From the Tohua we visited a stone sculptor who worked with the local unique rock called “Flower Stone”,  pieces of phonolite that have crystalized and contain inclusions which resemble light yellow flowers.  There are two background colors - brown and green - and are found nowhere else in the world except on Ua Pou and in Brazil.  This carver had an unusually huge boulder sitting on his front porch and was in his “workshop” under a covered carport shaping a smaller piece into a traditional phallic-shaped pestle used to grind breadfruit into a dish called poi.  We drove to the nearby rocky beach of Hohoi to search for our own flower pebbles and found a few small ones before returning the 12 km. to Hakahau.

As on all the Marquesas Islands, the main occupations here are copra, fishing, and handicrafts.  According to a French Polynesia website, Ua Pou has “kept its strongly anchored traditions and is well-known for the artistic qualities of its wood carvings, flower-stone carvings, tattoos, its musicians and dance artists.  From this cultural dynamism was born the Marquesas Festival, Matava’a, a biannual event amongst Marquesans and a real meeting ground for  the artistic talent in order not to forget this  beautiful culture”.  Indeed, the artisan building was packed with all sorts of beautiful crafts and everyone was poised for the arrival of souvenir-buying tourists from the Aranui - a major market for sales. 

The day the ship arrived, Linda went in early to scope out the preparations.  She was drawn to several displays of seed jewelry, carvings, tapa, seashells, and palm weavings.  A woman sat behind a table with lovely Tahitian pearl necklaces and bracelets as well as some intricate carvings made of wood and marlin bills, signed by an artist named Hapipi.  Linda recognized the name from two places:  this was the family name of Augustine’s husband, Lucien, from Fatu Hiva and Lonely Planet had touted a carver called Eugene Hapipi as Ua Pou’s best.    The woman at the table was Rose, Eugene’s widow, and Lucien’s cousin.  Eugene had died several years ago but the carving tradition was being carried on by his sons. Rose was excited to hear her husband had been mentioned in a book, that Linda knew who he was by reputation, and that she had met Lucien.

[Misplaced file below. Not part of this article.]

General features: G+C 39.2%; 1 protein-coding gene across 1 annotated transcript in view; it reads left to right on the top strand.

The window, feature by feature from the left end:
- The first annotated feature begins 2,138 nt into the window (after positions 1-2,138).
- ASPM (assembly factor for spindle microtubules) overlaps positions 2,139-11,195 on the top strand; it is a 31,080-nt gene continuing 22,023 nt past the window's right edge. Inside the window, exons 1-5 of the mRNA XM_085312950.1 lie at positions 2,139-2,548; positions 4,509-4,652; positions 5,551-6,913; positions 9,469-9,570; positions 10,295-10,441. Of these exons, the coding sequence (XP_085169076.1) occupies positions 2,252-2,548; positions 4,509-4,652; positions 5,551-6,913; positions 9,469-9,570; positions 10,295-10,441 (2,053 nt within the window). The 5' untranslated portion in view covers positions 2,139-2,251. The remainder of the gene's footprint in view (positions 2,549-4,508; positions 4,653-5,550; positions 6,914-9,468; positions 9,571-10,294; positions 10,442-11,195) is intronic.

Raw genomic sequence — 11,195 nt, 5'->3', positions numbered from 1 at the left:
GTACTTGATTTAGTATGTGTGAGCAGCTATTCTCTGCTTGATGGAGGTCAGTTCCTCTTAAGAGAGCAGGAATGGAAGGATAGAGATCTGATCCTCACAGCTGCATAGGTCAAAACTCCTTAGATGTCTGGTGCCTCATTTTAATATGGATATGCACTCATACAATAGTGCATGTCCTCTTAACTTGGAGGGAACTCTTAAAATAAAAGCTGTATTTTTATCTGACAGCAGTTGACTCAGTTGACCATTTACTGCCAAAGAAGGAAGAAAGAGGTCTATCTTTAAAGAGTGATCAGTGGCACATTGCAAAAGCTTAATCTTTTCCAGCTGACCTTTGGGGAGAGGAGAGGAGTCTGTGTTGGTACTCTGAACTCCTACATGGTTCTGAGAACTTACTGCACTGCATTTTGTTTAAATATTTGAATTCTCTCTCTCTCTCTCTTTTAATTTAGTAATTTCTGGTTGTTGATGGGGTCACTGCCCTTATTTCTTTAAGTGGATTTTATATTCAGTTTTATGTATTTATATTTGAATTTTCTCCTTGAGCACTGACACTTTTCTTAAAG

Linda met her second Marquesan sister when her attention was drawn to another table that exhibited some large carved mother of pearl shells.  Marguerite, a jovial woman with an infectious smile and bright eyes welcomed her in english.  She was wearing a beautiful dress typical of the adult women in the Marquesas - tropical patterned material down to the knee with short cap sleeves and a scoop neck all trimmed in eyelet lace.  Around her head was a beautiful flower crown.  They spoke for some time, Linda bought one of the shells,  then they went outside to buy cold drinking coconuts with straws and sat sipping them on the wall of the shaded patio.  Her english was pretty good because her husband was Australian.